Wednesday marked the 50th anniversary of Martin Luther King Jr.'s "I Have A Dream" speech, one of the most celebrated speeches of all time ["Obama on civil rights: Keep on marching," News, Aug. 29].
In that speech, King said he had a dream that one day all people would have equal rights. But I believe that President Barack Obama, Al Sharpton, Attorney General Eric Holder and Jesse Jackson have set race relations back 30 years, because they refuse to talk about certain problems in the black community: the black-on-black murder rate, crime and babies born out of wedlock.
Holder is suing Louisiana in federal court to stop vouchers for the poor, predominantly African-American kids who want to get a better education. The president ended the school voucher program in Washington, D.C., in 2009.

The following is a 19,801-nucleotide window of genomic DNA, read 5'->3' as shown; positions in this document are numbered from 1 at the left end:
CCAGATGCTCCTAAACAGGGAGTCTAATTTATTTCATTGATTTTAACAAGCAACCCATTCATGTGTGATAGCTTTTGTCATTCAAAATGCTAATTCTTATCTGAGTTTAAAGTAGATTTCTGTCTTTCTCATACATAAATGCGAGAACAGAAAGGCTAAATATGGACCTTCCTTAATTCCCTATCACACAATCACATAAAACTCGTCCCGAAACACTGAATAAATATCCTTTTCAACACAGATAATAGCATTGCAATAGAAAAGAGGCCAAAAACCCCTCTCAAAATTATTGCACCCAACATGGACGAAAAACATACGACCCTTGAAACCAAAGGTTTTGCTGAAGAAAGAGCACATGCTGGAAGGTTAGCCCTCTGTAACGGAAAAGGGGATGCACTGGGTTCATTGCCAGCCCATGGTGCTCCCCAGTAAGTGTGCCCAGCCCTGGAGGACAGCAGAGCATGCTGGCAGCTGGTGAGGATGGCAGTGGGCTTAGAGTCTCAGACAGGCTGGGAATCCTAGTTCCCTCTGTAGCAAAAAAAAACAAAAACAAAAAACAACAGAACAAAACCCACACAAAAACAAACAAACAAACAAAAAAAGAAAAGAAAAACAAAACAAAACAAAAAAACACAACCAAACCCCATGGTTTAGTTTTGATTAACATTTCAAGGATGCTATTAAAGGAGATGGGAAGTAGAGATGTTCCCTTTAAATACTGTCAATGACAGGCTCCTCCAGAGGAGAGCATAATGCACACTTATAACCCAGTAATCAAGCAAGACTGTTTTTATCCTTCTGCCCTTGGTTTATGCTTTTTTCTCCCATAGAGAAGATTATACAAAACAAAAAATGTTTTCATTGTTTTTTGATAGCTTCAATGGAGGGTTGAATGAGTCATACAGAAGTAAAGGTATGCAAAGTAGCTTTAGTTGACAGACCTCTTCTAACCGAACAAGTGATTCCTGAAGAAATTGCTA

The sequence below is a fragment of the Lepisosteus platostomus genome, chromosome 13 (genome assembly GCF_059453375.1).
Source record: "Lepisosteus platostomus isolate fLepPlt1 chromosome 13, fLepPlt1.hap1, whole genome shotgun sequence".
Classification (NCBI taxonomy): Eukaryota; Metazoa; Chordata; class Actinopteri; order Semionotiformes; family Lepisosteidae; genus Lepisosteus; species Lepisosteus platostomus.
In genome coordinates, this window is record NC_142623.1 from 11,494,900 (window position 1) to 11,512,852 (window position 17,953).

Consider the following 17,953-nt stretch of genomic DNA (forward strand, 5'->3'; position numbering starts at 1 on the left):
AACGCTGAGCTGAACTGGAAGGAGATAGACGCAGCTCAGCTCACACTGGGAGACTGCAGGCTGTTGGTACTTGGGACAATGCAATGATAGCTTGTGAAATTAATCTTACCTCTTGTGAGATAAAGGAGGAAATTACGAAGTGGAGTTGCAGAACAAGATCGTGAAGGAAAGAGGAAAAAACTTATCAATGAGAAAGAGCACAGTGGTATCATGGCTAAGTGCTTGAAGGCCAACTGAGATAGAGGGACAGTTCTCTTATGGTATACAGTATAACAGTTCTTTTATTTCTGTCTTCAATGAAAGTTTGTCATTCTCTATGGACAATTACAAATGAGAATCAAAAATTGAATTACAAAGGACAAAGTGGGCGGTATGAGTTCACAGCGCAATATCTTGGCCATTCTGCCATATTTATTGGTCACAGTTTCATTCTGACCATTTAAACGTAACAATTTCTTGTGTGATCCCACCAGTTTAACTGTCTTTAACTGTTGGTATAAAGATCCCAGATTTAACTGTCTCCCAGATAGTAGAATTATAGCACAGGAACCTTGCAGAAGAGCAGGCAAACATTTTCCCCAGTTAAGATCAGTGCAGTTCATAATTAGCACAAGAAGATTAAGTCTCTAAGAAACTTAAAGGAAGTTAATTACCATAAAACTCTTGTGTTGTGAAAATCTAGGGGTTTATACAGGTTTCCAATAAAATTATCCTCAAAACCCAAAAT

The black community harms itself by voting for or following these men.
Charles Giarraputo, North Patchogue
The March on Washington anniversary celebration seemed well-intentioned, but it was spoiled because no conservative blacks spoke. Where were Ben Carson, Condoleezza Rice and Herman Cain? Were they not invited?
It was Ronald Reagan, a Republican, who signed the Martin Luther King Jr. Holiday into law, yet there was no representation from that party.
The answer is simple: King's message of inclusion has been hijacked.
Martin Kenna, Patchogue